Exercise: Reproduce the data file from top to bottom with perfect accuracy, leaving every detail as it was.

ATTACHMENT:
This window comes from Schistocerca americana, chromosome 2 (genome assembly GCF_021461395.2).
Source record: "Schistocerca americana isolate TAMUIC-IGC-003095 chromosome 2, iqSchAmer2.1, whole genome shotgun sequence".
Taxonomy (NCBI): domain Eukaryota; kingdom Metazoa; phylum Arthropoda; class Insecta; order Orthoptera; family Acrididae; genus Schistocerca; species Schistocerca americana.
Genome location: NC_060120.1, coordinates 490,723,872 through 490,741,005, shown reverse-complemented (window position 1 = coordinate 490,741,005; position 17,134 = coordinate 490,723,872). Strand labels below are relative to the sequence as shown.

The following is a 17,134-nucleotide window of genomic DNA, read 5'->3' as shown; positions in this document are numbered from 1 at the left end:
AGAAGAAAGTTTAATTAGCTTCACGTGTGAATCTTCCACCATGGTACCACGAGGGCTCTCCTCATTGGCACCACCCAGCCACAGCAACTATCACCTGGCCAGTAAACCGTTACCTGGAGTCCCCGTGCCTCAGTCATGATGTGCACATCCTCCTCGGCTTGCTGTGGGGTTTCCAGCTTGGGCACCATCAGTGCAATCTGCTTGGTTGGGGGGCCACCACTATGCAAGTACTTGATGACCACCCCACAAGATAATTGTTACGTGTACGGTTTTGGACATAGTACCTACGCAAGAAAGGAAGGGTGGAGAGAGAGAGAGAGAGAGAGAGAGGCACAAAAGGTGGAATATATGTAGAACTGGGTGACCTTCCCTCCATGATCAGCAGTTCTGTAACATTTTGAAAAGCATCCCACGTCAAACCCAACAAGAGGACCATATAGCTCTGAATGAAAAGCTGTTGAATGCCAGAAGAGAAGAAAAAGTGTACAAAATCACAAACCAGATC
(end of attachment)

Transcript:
This window comes from Schistocerca americana, chromosome 2 (genome assembly GCF_021461395.2).
Source record: "Schistocerca americana isolate TAMUIC-IGC-003095 chromosome 2, iqSchAmer2.1, whole genome shotgun sequence".
Taxonomy (NCBI): domain Eukaryota; kingdom Metazoa; phylum Arthropoda; class Insecta; order Orthoptera; family Acrididae; genus Schistocerca; species Schistocerca americana.
Genome location: NC_060120.1, coordinates 490,723,872 through 490,741,005, shown reverse-complemented (window position 1 = coordinate 490,741,005; position 17,134 = coordinate 490,723,872). Strand labels below are relative to the sequence as shown.

The following is a 17,134-nucleotide window of genomic DNA, read 5'->3' as shown; positions in this document are numbered from 1 at the left end:
AGAAGAAAGTTTAATTAGCTTCACGTGTGAATCTTCCACCATGGTACCACGAGGGCTCTCCTCATTGGCACCACCCAGCCACAGCAACTATCACCTGGCCAGTAAACCGTTACCTGGAGTCCCCGTGCCTCAGTCATGATGTGCACATCCTCCTCGGCTTGCTGTGGGGTTTCCAGCTTGGGCACCATCAGTGCAATCTGCTTGGTTGGGGGGCCACCACTATGCAAGTACTTGATGACCACCCCACAAGATAATTGTTACGTGTACGGTTTTGGACATAGTACCTACGCAAGAAAGGAAGGGTGGAGAGAGAGAGAGAGAGAGAGAGAGGCACAAAAGGTGGAATATATGTAGAACTGGGTGACCTTCCCTCCATGATCAGCAGTTCTGTAACATTTTGAAAAGCATCCCACGTCAAACCCAACAAGAGGACCATATAGCTCTGAATGAAAAGCTGTTGAATGCCAGAAGAGAAGAAAAAGTGTACAAAATCACAAACCAGATC